The recipe for the Hotel Georgia cocktail was discovered by Hawksworth Restaurant’s bar manager, Brad Stanton, in the hotel archives in 2011.
1.75 oz (52 mL) Plymouth gin
0.75 oz (22 mL) fresh lemon juice
0.5 oz (15 mL) orgeat (almond syrup)
6 drops orange blossom water
1 egg white
METHOD: Place all ingredients in a cocktail shaker and “dry shake” (without ice) vigorously until quite frothy. Add ice and shake again until well chilled, then double-strain into a chilled cocktail glass. If you like, garnish with freshly grated nutmeg. Serves 1.
You can’t call something a classic until it’s been kicking around a while. But there’s more to it than that. A classic has a timeless elegance that feels so right, you can’t quite imagine the world without it.
Think Breton stripes, little black dresses, Hemingway’s novels, the Barcelona chair, Frank Sinatra’s velvet vocals and the Manhattan, Old Fashioned or Negroni – the LBDs of the cocktail world.
Here in Vancouver, you might think the cocktail scene is too young to have inspired any classics. You’d be wrong. Here are some of the city’s signature sips.
Inspired by a visit to Mexico, Shaun Layton infused gin with olives and rosemary, mixed it with avocado and created a West Coast classic.
1.5 oz (45 mL) olive and rosemary-infused Beefeater Gin (see note)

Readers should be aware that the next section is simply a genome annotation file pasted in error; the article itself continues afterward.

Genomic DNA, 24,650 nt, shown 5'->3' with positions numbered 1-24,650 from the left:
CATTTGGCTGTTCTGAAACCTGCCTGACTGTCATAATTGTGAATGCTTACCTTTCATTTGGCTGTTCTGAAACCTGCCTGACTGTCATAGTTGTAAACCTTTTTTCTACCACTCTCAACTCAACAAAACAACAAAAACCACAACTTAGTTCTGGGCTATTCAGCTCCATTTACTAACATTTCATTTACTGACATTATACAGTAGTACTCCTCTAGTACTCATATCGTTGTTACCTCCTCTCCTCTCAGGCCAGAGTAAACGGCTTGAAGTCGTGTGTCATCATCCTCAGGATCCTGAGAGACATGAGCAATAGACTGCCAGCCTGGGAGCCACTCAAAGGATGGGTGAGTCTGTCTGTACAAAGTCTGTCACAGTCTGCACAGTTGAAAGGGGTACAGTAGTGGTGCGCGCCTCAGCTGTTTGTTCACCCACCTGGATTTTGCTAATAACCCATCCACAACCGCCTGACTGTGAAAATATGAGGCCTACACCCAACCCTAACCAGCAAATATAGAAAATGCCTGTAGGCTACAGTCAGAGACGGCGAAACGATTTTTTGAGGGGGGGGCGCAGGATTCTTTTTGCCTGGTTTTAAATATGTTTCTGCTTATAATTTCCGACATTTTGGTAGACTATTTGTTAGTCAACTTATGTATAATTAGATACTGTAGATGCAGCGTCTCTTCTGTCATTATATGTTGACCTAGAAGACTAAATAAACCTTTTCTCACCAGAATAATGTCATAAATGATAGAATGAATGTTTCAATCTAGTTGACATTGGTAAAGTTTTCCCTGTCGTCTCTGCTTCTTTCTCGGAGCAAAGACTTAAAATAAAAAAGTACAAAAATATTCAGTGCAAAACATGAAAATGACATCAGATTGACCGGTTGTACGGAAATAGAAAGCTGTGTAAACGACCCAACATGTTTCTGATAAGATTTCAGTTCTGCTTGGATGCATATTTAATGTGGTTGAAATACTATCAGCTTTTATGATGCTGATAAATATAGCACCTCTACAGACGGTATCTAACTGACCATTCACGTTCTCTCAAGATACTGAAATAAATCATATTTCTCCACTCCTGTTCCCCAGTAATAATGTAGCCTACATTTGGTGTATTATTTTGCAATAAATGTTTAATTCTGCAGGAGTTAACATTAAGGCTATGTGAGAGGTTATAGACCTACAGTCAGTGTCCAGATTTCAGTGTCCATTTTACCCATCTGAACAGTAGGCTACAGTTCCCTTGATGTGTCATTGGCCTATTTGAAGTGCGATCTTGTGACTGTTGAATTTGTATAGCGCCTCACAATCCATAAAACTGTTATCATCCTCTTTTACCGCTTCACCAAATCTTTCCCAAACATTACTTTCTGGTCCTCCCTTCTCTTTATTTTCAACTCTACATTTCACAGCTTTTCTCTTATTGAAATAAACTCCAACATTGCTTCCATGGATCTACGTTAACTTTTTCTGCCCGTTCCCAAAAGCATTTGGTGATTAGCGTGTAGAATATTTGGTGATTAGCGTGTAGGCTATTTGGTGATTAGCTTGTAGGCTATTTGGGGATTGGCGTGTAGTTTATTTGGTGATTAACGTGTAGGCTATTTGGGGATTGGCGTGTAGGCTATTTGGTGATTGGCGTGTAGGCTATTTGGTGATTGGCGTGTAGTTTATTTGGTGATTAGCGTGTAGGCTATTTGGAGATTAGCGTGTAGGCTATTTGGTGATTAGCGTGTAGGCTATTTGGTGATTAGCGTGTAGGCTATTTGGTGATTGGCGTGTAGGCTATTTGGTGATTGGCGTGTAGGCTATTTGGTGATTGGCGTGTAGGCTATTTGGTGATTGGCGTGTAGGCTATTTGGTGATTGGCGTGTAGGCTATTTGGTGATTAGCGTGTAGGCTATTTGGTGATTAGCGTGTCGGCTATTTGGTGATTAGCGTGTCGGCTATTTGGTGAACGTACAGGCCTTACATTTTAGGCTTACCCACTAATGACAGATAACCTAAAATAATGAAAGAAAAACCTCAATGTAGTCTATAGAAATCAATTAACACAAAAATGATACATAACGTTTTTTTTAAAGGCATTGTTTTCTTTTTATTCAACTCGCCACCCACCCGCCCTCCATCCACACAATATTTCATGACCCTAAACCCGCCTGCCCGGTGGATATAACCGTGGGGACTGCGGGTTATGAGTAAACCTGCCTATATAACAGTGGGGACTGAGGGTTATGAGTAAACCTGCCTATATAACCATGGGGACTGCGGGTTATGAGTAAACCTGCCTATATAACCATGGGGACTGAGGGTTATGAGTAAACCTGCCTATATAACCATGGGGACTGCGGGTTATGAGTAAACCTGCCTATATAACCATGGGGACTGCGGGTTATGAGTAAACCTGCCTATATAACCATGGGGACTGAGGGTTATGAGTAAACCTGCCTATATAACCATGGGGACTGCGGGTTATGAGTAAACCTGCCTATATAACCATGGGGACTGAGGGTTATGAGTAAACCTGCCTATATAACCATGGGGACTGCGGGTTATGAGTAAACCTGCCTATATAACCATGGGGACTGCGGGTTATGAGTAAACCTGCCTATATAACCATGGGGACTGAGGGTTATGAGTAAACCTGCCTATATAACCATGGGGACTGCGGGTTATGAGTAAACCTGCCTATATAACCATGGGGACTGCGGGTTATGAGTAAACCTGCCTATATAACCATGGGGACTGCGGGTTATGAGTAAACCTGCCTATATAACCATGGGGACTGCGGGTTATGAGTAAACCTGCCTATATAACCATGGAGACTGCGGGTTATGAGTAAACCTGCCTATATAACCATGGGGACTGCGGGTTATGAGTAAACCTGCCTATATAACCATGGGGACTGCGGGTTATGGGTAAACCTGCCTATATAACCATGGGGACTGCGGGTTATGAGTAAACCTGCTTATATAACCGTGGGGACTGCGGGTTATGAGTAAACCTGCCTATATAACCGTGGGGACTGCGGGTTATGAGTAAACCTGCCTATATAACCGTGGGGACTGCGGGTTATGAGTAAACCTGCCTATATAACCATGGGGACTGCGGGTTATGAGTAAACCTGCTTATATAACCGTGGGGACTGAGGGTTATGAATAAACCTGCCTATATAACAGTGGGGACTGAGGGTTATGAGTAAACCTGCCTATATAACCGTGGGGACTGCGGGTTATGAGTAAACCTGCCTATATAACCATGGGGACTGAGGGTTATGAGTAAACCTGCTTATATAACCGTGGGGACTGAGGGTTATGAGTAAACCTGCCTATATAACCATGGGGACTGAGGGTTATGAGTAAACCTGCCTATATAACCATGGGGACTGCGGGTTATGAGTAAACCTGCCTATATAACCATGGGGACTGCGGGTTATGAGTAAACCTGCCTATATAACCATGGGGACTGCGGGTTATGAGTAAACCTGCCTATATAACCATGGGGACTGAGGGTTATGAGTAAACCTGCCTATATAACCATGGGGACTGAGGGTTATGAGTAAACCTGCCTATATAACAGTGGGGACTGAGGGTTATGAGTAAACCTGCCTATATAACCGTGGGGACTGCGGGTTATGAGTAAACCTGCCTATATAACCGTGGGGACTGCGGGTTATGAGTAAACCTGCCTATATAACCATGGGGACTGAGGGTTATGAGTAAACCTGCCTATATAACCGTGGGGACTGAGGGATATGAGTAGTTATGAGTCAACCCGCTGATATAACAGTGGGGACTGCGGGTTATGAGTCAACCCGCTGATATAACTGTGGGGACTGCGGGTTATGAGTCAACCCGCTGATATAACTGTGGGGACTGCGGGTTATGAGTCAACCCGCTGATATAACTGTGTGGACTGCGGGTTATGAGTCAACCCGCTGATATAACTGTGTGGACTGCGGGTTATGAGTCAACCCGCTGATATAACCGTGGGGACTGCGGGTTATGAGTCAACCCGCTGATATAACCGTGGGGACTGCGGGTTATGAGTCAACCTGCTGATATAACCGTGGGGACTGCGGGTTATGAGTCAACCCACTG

0.5 oz (15 mL) Lillet Blanc
1 oz (30 mL) fresh lime juice
0.75 oz (22 mL) simple syrup
1/4 fresh avocado, flesh only
METHOD: Combine all ingredients into a shaker tin and fill with ice. Give it a good, long, hard shake to make sure the avocado blends into the cocktail. Double-strain with a slightly bigger mesh strainer into a large coupe glass. Serves 1.
INGREDIENTS: 1.5 oz (45 mL) Tanqueray No. TEN Gin
0.5 oz (15 mL) Green Chartreuse
0.5 oz (15 mL) crème de cacao (chocolate liqueur)
0.75 oz (22 mL) orange juice
0.75 oz (22 mL) lime juice
0.25 oz (bar spoon) simple syrup (see note)
2 dashes Bittered Sling Malagasy Chocolate bitters
1 egg white
Combine all ingredients in a cocktail and dry shake (without ice) to emulsify egg white. Add ice to the shaker and shake vigorously for 10 to 15 seconds until well chilled and diluted. Pour into a tall Collins glass over fresh ice and garnish with crushed cacao nibs. Serves 1.
With its mountain of crushed ice, the mint julep is one drink that cries out for a straw, and a reusable glass one allows for the purest taste of bourbon and mint. In fact, it was because he didn’t like the way rye grass made his mint juleps taste that an American inventor named Marvin C. Stone created the first paper straws, back in the late 19th century.
Here’s a local spirit to add a tonic to your liquor cabinet
British Columbia’s artisan gins are in a tricky place.
Some are interesting, but not exactly delicious. Some taste good, but aren’t exciting enough to warrant the high price tag that the difficulty of making local hooch demands. Some have such powerful cereal notes you know the distiller really wants to be making whisky instead. Some taste like perfume, others like vodka.